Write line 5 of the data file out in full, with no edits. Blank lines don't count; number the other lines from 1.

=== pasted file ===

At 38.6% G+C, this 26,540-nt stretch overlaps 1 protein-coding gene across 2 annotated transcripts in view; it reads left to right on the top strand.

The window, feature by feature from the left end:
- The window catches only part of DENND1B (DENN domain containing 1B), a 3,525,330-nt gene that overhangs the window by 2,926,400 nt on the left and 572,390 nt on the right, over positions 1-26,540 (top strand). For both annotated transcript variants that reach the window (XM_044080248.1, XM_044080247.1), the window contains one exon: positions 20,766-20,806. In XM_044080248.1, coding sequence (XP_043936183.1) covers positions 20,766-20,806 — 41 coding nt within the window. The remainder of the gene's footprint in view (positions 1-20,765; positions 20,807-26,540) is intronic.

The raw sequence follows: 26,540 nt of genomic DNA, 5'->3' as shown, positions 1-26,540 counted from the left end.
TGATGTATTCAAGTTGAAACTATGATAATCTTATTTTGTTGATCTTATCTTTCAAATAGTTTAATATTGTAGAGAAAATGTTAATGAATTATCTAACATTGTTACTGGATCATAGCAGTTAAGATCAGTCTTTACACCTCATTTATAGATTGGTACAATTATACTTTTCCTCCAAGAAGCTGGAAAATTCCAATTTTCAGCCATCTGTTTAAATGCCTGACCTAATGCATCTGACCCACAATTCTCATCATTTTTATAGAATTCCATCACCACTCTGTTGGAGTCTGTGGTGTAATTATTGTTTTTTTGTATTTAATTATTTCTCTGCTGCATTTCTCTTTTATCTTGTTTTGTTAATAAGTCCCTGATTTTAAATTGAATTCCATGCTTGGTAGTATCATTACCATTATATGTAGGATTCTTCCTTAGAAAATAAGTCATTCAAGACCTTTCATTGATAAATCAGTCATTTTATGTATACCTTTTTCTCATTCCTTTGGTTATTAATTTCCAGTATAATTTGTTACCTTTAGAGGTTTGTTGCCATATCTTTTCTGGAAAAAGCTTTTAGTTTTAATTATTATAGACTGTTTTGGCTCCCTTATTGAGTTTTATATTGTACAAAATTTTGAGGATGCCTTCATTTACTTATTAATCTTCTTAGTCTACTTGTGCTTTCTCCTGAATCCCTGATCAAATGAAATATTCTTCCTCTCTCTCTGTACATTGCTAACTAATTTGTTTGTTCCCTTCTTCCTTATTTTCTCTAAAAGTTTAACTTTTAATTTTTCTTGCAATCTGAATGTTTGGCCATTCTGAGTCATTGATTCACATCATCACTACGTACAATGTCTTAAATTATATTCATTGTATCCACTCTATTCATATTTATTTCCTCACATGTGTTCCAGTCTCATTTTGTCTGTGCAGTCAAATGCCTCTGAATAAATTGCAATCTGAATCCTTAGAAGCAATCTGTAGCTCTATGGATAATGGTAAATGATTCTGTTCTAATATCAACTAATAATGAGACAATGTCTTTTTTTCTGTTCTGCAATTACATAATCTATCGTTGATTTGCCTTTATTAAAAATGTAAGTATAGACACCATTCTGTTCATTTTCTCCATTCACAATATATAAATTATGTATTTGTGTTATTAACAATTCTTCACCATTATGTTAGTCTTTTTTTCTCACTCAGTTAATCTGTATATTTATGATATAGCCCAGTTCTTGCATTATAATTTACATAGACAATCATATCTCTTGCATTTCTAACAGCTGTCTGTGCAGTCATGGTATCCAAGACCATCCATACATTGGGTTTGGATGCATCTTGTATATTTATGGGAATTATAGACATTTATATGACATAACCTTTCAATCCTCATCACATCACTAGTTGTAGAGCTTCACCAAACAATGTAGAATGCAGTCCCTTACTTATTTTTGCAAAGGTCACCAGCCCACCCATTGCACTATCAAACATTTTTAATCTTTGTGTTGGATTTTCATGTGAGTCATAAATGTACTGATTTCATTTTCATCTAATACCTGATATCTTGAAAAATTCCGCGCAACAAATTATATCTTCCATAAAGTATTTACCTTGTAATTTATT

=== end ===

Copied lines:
TGATGTATTCAAGTTGAAACTATGATAATCTTATTTTGTTGATCTTATCTTTCAAATAGTTTAATATTGTAGAGAAAATGTTAATGAATTATCTAACATTGTTACTGGATCATAGCAGTTAAGATCAGTCTTTACACCTCATTTATAGATTGGTACAATTATACTTTTCCTCCAAGAAGCTGGAAAATTCCAATTTTCAGCCATCTGTTTAAATGCCTGACCTAATGCATCTGACCCACAATTCTCATCATTTTTATAGAATTCCATCACCACTCTGTTGGAGTCTGTGGTGTAATTATTGTTTTTTTGTATTTAATTATTTCTCTGCTGCATTTCTCTTTTATCTTGTTTTGTTAATAAGTCCCTGATTTTAAATTGAATTCCATGCTTGGTAGTATCATTACCATTATATGTAGGATTCTTCCTTAGAAAATAAGTCATTCAAGACCTTTCATTGATAAATCAGTCATTTTATGTATACCTTTTTCTCATTCCTTTGGTTATTAATTTCCAGTATAATTTGTTACCTTTAGAGGTTTGTTGCCATATCTTTTCTGGAAAAAGCTTTTAGTTTTAATTATTATAGACTGTTTTGGCTCCCTTATTGAGTTTTATATTGTACAAAATTTTGAGGATGCCTTCATTTACTTATTAATCTTCTTAGTCTACTTGTGCTTTCTCCTGAATCCCTGATCAAATGAAATATTCTTCCTCTCTCTCTGTACATTGCTAACTAATTTGTTTGTTCCCTTCTTCCTTATTTTCTCTAAAAGTTTAACTTTTAATTTTTCTTGCAATCTGAATGTTTGGCCATTCTGAGTCATTGATTCACATCATCACTACGTACAATGTCTTAAATTATATTCATTGTATCCACTCTATTCATATTTATTTCCTCACATGTGTTCCAGTCTCATTTTGTCTGTGCAGTCAAATGCCTCTGAATAAATTGCAATCTGAATCCTTAGAAGCAATCTGTAGCTCTATGGATAATGGTAAATGATTCTGTTCTAATATCAACTAATAATGAGACAATGTCTTTTTTTCTGTTCTGCAATTACATAATCTATCGTTGATTTGCCTTTATTAAAAATGTAAGTATAGACACCATTCTGTTCATTTTCTCCATTCACAATATATAAATTATGTATTTGTGTTATTAACAATTCTTCACCATTATGTTAGTCTTTTTTTCTCACTCAGTTAATCTGTATATTTATGATATAGCCCAGTTCTTGCATTATAATTTACATAGACAATCATATCTCTTGCATTTCTAACAGCTGTCTGTGCAGTCATGGTATCCAAGACCATCCATACATTGGGTTTGGATGCATCTTGTATATTTATGGGAATTATAGACATTTATATGACATAACCTTTCAATCCTCATCACATCACTAGTTGTAGAGCTTCACCAAACAATGTAGAATGCAGTCCCTTACTTATTTTTGCAAAGGTCACCAGCCCACCCATTGCACTATCAAACATTTTTAATCTTTGTGTTGGATTTTCATGTGAGTCATAAATGTACTGATTTCATTTTCATCTAATACCTGATATCTTGAAAAATTCCGCGCAACAAATTATATCTTCCATAAAGTATTTACCTTGTAATTTATT